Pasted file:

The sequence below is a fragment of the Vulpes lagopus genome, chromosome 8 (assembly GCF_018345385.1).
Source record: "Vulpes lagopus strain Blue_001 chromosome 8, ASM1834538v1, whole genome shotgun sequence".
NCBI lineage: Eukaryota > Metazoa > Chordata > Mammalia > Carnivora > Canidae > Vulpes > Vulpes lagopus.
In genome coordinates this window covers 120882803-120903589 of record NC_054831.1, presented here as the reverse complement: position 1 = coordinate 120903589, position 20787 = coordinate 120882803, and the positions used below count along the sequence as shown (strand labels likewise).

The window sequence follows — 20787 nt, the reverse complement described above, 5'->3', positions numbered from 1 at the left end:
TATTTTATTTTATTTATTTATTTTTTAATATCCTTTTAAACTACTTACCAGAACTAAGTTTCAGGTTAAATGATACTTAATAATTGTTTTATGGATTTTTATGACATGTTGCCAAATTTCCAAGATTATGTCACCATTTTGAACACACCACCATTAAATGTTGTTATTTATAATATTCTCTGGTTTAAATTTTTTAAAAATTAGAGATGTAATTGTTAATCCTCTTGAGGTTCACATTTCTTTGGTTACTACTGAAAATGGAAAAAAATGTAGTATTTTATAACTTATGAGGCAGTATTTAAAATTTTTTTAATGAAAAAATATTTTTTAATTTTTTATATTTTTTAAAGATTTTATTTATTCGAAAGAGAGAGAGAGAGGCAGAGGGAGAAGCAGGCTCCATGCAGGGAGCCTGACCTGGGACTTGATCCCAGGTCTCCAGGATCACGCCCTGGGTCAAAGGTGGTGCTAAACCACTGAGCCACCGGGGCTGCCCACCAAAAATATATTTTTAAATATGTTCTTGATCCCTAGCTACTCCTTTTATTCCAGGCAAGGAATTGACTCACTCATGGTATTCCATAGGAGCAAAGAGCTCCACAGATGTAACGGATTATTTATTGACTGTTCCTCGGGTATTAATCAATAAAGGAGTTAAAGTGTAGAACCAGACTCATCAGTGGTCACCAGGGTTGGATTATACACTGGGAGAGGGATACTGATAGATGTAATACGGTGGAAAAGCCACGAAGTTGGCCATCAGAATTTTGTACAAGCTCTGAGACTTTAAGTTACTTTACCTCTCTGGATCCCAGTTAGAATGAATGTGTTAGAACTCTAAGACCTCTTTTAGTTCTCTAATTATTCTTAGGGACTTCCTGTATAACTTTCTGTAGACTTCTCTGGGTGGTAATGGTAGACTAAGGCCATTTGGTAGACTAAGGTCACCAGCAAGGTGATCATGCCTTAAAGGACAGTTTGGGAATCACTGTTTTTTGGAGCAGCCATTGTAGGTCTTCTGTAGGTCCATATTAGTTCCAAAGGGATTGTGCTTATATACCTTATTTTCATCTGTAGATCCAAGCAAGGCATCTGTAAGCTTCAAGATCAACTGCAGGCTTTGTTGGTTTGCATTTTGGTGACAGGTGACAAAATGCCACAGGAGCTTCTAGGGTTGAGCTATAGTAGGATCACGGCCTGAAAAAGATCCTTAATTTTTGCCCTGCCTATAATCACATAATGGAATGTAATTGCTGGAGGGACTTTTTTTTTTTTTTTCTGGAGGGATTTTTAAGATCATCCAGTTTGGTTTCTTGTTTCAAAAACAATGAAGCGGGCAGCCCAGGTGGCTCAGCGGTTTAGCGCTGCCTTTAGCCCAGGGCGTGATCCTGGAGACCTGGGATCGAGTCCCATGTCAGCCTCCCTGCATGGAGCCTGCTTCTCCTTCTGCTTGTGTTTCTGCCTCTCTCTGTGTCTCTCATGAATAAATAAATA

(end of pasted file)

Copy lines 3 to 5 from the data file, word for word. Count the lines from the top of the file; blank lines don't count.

NCBI lineage: Eukaryota > Metazoa > Chordata > Mammalia > Carnivora > Canidae > Vulpes > Vulpes lagopus.
In genome coordinates this window covers 120882803-120903589 of record NC_054831.1, presented here as the reverse complement: position 1 = coordinate 120903589, position 20787 = coordinate 120882803, and the positions used below count along the sequence as shown (strand labels likewise).

The window sequence follows — 20787 nt, the reverse complement described above, 5'->3', positions numbered from 1 at the left end: